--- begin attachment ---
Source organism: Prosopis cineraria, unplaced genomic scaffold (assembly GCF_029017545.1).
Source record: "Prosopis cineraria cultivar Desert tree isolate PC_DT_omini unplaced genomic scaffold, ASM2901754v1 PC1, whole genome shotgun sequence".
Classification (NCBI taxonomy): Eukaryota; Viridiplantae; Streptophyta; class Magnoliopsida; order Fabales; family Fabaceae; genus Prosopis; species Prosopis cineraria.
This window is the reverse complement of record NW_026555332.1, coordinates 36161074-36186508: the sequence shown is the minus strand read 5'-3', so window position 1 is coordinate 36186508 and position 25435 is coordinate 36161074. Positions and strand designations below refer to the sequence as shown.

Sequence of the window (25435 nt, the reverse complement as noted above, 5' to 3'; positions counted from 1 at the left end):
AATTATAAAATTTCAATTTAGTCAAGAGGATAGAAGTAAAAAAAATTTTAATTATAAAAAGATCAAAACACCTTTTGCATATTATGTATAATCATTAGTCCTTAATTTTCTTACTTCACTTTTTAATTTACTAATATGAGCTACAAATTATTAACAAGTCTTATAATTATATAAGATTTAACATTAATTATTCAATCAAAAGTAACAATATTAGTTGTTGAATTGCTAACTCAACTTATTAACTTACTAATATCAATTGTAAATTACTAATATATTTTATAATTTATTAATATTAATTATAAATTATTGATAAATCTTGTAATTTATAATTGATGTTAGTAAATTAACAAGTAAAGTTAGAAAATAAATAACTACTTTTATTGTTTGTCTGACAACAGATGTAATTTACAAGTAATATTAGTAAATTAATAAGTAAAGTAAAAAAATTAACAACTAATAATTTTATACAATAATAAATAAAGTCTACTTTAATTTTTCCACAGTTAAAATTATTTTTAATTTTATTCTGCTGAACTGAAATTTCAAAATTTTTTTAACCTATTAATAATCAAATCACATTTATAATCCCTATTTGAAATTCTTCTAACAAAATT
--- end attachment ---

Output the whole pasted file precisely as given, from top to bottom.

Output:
Source organism: Prosopis cineraria, unplaced genomic scaffold (assembly GCF_029017545.1).
Source record: "Prosopis cineraria cultivar Desert tree isolate PC_DT_omini unplaced genomic scaffold, ASM2901754v1 PC1, whole genome shotgun sequence".
Classification (NCBI taxonomy): Eukaryota; Viridiplantae; Streptophyta; class Magnoliopsida; order Fabales; family Fabaceae; genus Prosopis; species Prosopis cineraria.
This window is the reverse complement of record NW_026555332.1, coordinates 36161074-36186508: the sequence shown is the minus strand read 5'-3', so window position 1 is coordinate 36186508 and position 25435 is coordinate 36161074. Positions and strand designations below refer to the sequence as shown.

Sequence of the window (25435 nt, the reverse complement as noted above, 5' to 3'; positions counted from 1 at the left end):
AATTATAAAATTTCAATTTAGTCAAGAGGATAGAAGTAAAAAAAATTTTAATTATAAAAAGATCAAAACACCTTTTGCATATTATGTATAATCATTAGTCCTTAATTTTCTTACTTCACTTTTTAATTTACTAATATGAGCTACAAATTATTAACAAGTCTTATAATTATATAAGATTTAACATTAATTATTCAATCAAAAGTAACAATATTAGTTGTTGAATTGCTAACTCAACTTATTAACTTACTAATATCAATTGTAAATTACTAATATATTTTATAATTTATTAATATTAATTATAAATTATTGATAAATCTTGTAATTTATAATTGATGTTAGTAAATTAACAAGTAAAGTTAGAAAATAAATAACTACTTTTATTGTTTGTCTGACAACAGATGTAATTTACAAGTAATATTAGTAAATTAATAAGTAAAGTAAAAAAATTAACAACTAATAATTTTATACAATAATAAATAAAGTCTACTTTAATTTTTCCACAGTTAAAATTATTTTTAATTTTATTCTGCTGAACTGAAATTTCAAAATTTTTTTAACCTATTAATAATCAAATCACATTTATAATCCCTATTTGAAATTCTTCTAACAAAATT